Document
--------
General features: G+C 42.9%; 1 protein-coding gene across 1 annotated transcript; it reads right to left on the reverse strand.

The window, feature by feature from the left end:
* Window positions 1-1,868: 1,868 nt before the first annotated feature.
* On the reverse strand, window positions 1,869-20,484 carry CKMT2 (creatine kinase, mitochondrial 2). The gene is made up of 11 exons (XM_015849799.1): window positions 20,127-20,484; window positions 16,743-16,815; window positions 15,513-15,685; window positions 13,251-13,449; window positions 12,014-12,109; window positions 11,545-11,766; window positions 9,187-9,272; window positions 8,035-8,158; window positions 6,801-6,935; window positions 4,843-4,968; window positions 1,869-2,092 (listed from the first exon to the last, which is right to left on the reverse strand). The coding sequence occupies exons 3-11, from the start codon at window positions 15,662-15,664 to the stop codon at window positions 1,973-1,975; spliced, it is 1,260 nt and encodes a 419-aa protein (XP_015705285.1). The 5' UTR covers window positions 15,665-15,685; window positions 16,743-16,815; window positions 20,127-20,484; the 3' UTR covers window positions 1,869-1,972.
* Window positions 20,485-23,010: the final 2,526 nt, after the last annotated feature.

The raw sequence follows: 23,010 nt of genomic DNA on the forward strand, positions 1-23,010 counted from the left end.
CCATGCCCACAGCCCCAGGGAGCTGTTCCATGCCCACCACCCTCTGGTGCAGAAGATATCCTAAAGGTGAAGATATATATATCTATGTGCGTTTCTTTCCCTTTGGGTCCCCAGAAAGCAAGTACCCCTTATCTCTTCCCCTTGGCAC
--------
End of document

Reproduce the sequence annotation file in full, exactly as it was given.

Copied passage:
General features: G+C 42.9%; 1 protein-coding gene across 1 annotated transcript; it reads right to left on the reverse strand.

The window, feature by feature from the left end:
* Window positions 1-1,868: 1,868 nt before the first annotated feature.
* On the reverse strand, window positions 1,869-20,484 carry CKMT2 (creatine kinase, mitochondrial 2). The gene is made up of 11 exons (XM_015849799.1): window positions 20,127-20,484; window positions 16,743-16,815; window positions 15,513-15,685; window positions 13,251-13,449; window positions 12,014-12,109; window positions 11,545-11,766; window positions 9,187-9,272; window positions 8,035-8,158; window positions 6,801-6,935; window positions 4,843-4,968; window positions 1,869-2,092 (listed from the first exon to the last, which is right to left on the reverse strand). The coding sequence occupies exons 3-11, from the start codon at window positions 15,662-15,664 to the stop codon at window positions 1,973-1,975; spliced, it is 1,260 nt and encodes a 419-aa protein (XP_015705285.1). The 5' UTR covers window positions 15,665-15,685; window positions 16,743-16,815; window positions 20,127-20,484; the 3' UTR covers window positions 1,869-1,972.
* Window positions 20,485-23,010: the final 2,526 nt, after the last annotated feature.

The raw sequence follows: 23,010 nt of genomic DNA on the forward strand, positions 1-23,010 counted from the left end.
CCATGCCCACAGCCCCAGGGAGCTGTTCCATGCCCACCACCCTCTGGTGCAGAAGATATCCTAAAGGTGAAGATATATATATCTATGTGCGTTTCTTTCCCTTTGGGTCCCCAGAAAGCAAGTACCCCTTATCTCTTCCCCTTGGCAC